Urea Decomposition for Urea-SCR Applications

University dissertation from Chalmers University of Technology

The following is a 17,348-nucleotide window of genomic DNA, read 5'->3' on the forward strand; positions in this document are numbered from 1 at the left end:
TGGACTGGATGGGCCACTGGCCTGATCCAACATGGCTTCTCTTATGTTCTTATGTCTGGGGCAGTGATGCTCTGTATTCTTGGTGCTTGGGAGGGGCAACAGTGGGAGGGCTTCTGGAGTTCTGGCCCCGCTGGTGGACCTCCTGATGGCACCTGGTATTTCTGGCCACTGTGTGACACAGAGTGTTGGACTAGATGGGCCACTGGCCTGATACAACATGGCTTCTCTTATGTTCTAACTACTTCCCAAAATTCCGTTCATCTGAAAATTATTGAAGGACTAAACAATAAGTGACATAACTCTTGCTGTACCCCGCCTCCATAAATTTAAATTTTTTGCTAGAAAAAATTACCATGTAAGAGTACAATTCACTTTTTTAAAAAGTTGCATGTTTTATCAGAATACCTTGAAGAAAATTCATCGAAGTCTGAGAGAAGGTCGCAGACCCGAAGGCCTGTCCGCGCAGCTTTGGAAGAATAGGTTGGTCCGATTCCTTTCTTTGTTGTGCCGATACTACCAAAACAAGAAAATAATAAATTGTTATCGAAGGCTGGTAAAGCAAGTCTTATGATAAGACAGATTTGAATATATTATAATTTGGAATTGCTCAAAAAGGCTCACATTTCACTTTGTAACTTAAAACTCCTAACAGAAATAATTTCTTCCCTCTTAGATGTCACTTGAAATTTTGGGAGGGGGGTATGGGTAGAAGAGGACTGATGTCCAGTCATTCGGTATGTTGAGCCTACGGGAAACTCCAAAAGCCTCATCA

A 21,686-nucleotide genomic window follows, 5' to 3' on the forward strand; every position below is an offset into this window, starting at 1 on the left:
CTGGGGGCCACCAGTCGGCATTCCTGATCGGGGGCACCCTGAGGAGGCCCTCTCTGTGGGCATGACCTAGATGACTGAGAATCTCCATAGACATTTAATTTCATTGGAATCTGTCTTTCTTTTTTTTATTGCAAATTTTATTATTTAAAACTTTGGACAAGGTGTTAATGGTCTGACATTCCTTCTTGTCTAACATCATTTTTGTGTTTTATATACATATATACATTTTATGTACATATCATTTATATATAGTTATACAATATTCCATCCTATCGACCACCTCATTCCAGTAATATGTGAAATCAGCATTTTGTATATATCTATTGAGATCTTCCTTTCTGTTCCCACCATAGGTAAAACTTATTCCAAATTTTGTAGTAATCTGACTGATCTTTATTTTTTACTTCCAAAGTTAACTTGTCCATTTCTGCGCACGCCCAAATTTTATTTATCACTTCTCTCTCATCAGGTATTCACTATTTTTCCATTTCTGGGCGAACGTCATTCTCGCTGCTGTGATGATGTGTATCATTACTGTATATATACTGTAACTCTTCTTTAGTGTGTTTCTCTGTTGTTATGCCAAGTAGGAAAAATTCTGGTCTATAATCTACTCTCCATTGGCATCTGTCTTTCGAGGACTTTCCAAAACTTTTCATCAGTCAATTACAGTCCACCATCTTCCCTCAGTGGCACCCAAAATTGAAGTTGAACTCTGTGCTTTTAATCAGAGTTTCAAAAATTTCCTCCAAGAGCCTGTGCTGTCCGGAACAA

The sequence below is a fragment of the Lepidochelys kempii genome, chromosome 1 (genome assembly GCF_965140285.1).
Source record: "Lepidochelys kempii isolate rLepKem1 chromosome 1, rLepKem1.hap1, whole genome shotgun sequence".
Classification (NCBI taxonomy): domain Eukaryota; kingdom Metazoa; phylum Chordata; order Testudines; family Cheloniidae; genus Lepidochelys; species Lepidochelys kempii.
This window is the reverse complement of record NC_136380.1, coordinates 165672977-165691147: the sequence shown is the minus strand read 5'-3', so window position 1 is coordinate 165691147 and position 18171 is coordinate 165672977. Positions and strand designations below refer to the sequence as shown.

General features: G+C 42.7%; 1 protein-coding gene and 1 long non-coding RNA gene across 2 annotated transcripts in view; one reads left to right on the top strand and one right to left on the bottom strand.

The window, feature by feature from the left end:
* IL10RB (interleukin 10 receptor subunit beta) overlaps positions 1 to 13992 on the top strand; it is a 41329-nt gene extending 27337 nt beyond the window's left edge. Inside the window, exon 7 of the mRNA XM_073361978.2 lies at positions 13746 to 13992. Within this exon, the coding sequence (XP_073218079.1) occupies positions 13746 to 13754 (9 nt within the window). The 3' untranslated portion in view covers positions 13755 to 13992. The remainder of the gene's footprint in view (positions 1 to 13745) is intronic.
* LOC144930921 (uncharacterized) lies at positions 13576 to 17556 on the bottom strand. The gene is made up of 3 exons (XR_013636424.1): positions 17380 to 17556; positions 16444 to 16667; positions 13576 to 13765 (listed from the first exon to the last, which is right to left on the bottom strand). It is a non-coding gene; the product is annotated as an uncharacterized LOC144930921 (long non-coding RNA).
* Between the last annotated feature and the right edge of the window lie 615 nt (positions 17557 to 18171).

Abstract: Volatile emissions produced by the combustion of fossil fuels may be converted on a catalyst to less harmful products. During lean combustion an excess of oxygen in the exhaust gases together with a catalyst effectively oxidizes carbon monoxide and hydrocarbons into carbon dioxide and water. This leaves a deficit of reductants to reduce nitrogen oxides. In order to manage the conversion of nitrogen oxides into nitrogen a commonly used technology is selective catalytic reduction (SCR). In the SCR system an extra reductant such as ammonia or hydrocarbons are added to complete the conversion of nitrogen oxides. During the last few years SCR-systems for mobile applications using urea as an onboard source of ammonia have been developed and commercialized. Commonly, a solution of urea and water (commercially known as AdBlue) is injected trough an atomizer upstream of the catalyst. However, several problems still exist with the urea-SCR system. During conversion of the urea into ammonia and isocyanic acid stable high molecular compounds that can accumulate within the exhaust gas system may form. The abundance of these by-products depend on the conditions under which the urea is injected. In order to optimize spraying conditions new models and more fundamental knowledge of the urea decomposition processes are needed. In this thesis flow reactor experiments using Differential Scanning Calorimetery (DSC), Fourier Transformed Infrared spectroscopy (FT-IR) and Mass Spectrometry (MS) have been undertaken to study the pyrolysis of urea. Results show that the conditions under which urea is pyrolyzed governs which by-products are formed. Computational Fluid Dynamics (CFD) has been used to simulate the injection and decomposition of AdBlue for a urea-SCR application. New models for the decomposition and evaporation of urea have been developed and exhibit remarkable agreement with data found in the literature. The results from the CFD simulations were found to be sensitive to which sub models that were used.

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